Shiro
03-09-2003, 04:03 AM
Mathworld is a good reference for mathematical topics. Here is another definition of convolution.

http://mathworld.wolfram.com/Convolution.html

krappykoder
03-09-2003, 04:08 AM
The reason i want to know this is to find the length of a line, unless some1 knows a way to not use sqrt

adrianxw
03-09-2003, 04:10 AM
Why do you want to use sqrt() to find the length of a line? What line?

krappykoder
03-09-2003, 04:16 AM
ill post my basic code


FOR a = 1 TO SQRT((x1 - x) + (y1 - y))
x = x + .5
y = (y + ((y1 - y) / (x1 - x) / 2))
DOT x, y
NEXT


Not using the sqr route the line would be to long or too short

Shiro
03-09-2003, 04:44 AM
Calculating the length of a line. You mean the theorem of Pythagoras?
http://mathworld.wolfram.com/PythagoreanTheorem.html

Back to the original question:

>I'm not neccessarily looking to find out how to do it (I could
>easily find the answer myself), but to see if someone knows the
>formula for it. My math teahcer said she used to know, but she
>hasn't used it in so long that she forgot what it is.

The same with me. I learned it in the math lessons at university, but it is a long time ago that I did that, like some other math I currently don't use much anymore. If I would see the algorithm I will probably understand it again, but I currently don't remember how to do it.

Bajanine
03-09-2003, 05:14 AM
Use sin cos or tan if you don't wish to use the square root function.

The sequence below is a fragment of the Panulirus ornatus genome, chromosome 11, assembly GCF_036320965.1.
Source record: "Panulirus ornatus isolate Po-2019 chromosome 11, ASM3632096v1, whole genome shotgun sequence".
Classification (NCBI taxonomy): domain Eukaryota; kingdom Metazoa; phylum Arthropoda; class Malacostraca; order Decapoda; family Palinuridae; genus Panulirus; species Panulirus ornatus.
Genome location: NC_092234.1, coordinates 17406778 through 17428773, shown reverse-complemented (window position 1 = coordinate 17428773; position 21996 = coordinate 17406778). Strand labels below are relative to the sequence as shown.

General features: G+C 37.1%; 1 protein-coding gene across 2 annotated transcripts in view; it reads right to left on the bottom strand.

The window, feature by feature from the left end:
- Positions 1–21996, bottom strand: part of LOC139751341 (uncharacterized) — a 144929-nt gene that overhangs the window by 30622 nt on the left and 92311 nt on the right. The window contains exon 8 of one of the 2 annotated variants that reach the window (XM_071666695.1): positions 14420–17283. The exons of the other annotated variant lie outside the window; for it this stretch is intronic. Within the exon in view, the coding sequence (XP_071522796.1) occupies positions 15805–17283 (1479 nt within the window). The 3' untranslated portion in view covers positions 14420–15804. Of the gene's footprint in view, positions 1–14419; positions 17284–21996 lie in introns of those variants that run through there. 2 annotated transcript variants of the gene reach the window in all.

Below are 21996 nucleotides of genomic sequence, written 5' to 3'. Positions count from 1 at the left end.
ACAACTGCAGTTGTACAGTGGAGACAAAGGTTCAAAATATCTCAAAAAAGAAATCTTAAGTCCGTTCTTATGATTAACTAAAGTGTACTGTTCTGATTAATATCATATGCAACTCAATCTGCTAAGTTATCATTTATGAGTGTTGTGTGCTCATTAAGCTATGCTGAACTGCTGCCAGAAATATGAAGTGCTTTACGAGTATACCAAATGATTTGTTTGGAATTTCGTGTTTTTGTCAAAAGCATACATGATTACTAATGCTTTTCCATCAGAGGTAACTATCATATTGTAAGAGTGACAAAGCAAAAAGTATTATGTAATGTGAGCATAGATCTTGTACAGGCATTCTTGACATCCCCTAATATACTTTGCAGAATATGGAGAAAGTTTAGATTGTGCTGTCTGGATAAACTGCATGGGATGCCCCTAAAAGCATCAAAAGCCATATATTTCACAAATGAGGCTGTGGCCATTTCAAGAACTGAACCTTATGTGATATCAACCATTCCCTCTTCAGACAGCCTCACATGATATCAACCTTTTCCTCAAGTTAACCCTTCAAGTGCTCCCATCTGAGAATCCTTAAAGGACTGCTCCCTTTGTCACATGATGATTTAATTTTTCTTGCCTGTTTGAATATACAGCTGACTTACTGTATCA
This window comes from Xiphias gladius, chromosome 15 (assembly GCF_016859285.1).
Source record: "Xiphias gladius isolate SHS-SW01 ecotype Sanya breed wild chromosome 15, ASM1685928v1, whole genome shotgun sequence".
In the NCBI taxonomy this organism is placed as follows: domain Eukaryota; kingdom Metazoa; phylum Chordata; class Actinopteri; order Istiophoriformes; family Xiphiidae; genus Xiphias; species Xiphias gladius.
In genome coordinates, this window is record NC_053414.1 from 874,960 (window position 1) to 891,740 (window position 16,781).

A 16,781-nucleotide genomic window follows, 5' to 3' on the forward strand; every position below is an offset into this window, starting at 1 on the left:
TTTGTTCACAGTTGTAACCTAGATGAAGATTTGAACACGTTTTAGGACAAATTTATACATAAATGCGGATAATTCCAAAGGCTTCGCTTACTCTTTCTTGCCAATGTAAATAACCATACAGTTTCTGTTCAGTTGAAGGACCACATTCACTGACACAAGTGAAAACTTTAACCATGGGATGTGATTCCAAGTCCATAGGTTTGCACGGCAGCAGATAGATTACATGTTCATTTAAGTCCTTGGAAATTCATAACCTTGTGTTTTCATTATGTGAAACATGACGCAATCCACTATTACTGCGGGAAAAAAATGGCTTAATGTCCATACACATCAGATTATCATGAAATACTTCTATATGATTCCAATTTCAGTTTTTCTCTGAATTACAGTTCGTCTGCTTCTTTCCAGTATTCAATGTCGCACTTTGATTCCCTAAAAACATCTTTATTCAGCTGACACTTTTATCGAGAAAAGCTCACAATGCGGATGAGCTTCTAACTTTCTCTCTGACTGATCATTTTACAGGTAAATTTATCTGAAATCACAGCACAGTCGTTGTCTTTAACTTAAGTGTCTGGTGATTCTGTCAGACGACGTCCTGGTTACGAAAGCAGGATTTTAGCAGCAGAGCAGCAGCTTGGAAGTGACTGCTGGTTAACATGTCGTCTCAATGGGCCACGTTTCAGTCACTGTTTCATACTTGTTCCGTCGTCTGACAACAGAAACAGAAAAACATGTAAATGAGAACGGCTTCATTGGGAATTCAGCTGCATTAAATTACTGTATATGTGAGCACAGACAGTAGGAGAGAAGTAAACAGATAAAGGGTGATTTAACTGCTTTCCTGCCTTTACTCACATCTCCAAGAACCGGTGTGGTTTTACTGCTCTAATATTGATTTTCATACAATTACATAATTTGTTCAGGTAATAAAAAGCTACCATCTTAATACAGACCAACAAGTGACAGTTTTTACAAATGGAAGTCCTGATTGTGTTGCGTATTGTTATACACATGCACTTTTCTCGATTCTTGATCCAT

krappykoder
03-09-2003, 05:16 AM
How do i use cos() to do it??

Bajanine
03-09-2003, 05:20 AM
Do you know any of the other lengths and or angles?

krappykoder
03-09-2003, 05:21 AM
The above code will plot a line from x,y to x1,y1

Bajanine
03-09-2003, 05:23 AM
Then all you need to do is take the arctan of opposite side/ adjacent side to get an angle then use cos or sin with the appropiate length of one of the sides.

why in the world do you want to do this without using a sqrt function?

krappykoder
03-09-2003, 05:25 AM
You confuse me, i never use geometry exept for my circle() function

Bajanine
03-09-2003, 05:27 AM
Do you know any trig.?

krappykoder
03-09-2003, 05:32 AM
i cant use -metery :D

Bajanine
03-09-2003, 05:40 AM
That sucks, why not?

krappykoder
03-09-2003, 05:42 AM
Never been taught it yet :-p

Bajanine
03-09-2003, 05:58 AM
http://mathforum.org/dr.math/faq/formulas/faq.trig.html

frenchfry164
03-09-2003, 11:28 AM
it's easier to learn trig from a teacher than from the internet. Most internet sites make you jump into it really quickly, where a teacher will make sure you learn the basics b4 going into the hard stuff. At least, if they are any good :p.

I thought distance formula was this:
sqrt((x2-x1)^2 + (y2-y1)^2).

krappykoder
03-09-2003, 11:34 AM
i was told my way by a very clever person :-p

frenchfry164
03-09-2003, 11:40 AM
ask him how his way works, and then tell me. you may be trying to do something differently than I think you are. In math, there are always a million ways to do one thing.